Genetically when you have two different mothers that bear children from the same father, does that make the children wholly related siblings or half related siblings? If the mother has her children by two different fathers, does that make the children half siblings or whole siblings?
-A curious adult from California
May 27, 2011
The short answer to your question is that both are half siblings. If you and someone else share a dad but not a mom, then you are half-siblings. And if the two of you share a mom but not a dad, same thing.
What makes two children full-siblings or half-siblings all boils down to how much genetic information, or DNA, they share. Each of us gets half our DNA from our mom and half from our dad.
Full siblings have the same mom and the same dad. So these siblings are getting all of their genetic information from the same two people.
Half siblings only share DNA from one parent. The genetic information from the other parent is different.
Since both parents give us an equal amount of our DNA, it doesn't matter if two kids share mom's or dad's genetic information. Either way, it's half.*
Some people may get confused about this stuff because of horse breeding. In the horse breeding industry, the term "half-brother" or "half-sister" only describes horses with the same dam (mom) but different sires (dads). Those horses with the same sire (dad) but different dams (mom) are not called half-siblings. Instead horse breeders simply say that they are "by the same sire" with no sibling relationship implied.
Even though this is how they refer to these horses, they are half siblings whether they share the same dam or sire. Just like with people.
People (and horses and every other living thing) use DNA as their basic unit of genetic information. It contains all of the instructions for making us. And since everyone looks a little different, we know that everyone has a unique set of DNA.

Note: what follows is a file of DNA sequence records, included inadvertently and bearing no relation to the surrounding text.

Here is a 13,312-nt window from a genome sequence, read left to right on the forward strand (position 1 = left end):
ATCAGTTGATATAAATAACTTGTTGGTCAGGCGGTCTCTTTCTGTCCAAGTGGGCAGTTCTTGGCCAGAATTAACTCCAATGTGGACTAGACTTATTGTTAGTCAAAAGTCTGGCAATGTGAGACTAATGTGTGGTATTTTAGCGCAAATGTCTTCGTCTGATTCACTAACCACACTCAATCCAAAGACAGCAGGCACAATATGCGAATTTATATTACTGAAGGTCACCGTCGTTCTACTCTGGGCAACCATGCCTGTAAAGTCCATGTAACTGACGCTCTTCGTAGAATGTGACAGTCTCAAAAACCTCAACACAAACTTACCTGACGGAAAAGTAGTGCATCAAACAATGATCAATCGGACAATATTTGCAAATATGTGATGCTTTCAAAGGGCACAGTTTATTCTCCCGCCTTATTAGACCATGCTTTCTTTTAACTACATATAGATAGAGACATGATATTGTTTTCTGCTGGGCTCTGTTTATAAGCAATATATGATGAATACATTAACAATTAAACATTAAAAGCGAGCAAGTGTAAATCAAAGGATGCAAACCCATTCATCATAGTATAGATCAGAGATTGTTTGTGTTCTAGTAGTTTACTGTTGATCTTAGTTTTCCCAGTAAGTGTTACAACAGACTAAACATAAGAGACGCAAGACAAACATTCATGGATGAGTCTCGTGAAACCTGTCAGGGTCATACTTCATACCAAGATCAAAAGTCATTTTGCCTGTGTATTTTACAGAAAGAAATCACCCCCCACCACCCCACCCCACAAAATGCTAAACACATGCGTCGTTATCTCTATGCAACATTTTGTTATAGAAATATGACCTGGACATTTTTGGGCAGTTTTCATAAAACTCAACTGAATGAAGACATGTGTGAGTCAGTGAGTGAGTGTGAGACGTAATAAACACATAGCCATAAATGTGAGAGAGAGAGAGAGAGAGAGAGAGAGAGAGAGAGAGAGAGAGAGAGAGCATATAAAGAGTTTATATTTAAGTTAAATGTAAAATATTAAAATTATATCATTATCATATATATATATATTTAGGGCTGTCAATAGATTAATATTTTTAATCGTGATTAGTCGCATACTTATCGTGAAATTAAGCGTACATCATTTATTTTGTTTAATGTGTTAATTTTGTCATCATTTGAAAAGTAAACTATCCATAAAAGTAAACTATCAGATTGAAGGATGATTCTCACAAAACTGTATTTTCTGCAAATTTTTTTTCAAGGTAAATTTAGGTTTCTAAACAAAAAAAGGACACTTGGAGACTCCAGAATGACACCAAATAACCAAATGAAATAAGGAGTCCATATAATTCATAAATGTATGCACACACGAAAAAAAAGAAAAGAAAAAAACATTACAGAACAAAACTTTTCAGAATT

Each parent passes half their DNA to each of their children. So each egg has half of mom's DNA and each sperm has half of dad's DNA. When the egg and sperm come together, the half from mom and the half from dad make a whole baby.
So for full siblings, the egg and the sperm came from the same two people to make each of the siblings. That is why they are called full siblings, because they got all of their DNA from the same original pool of mom and dad's DNA.
For half-siblings, they only share one parent, whether it is their mom or their dad. So two siblings with the same mom have different halves from their dads and two siblings with the same dad have different halves from their moms. But either way, they are half-siblings.
*Technically speaking, half-siblings with the same mom will share a bit more genetic information than half-siblings with the same dad. This is because we get all of the DNA in our mitochondria (mtDNA), or our cell’s energy houses, from our mom and none from our dad. This is because only eggs provide the mitochondria for the embryo (the sperm doesn’t give any to the embryo). So half-siblings with the same mom have the same mtDNA, but half-siblings with the same dad have different mtDNA, because they each got it from their moms. This extra mtDNA doesn’t add up to much of a difference though because it makes up less than 0.01% of our total DNA.
Kim Vande Wydeven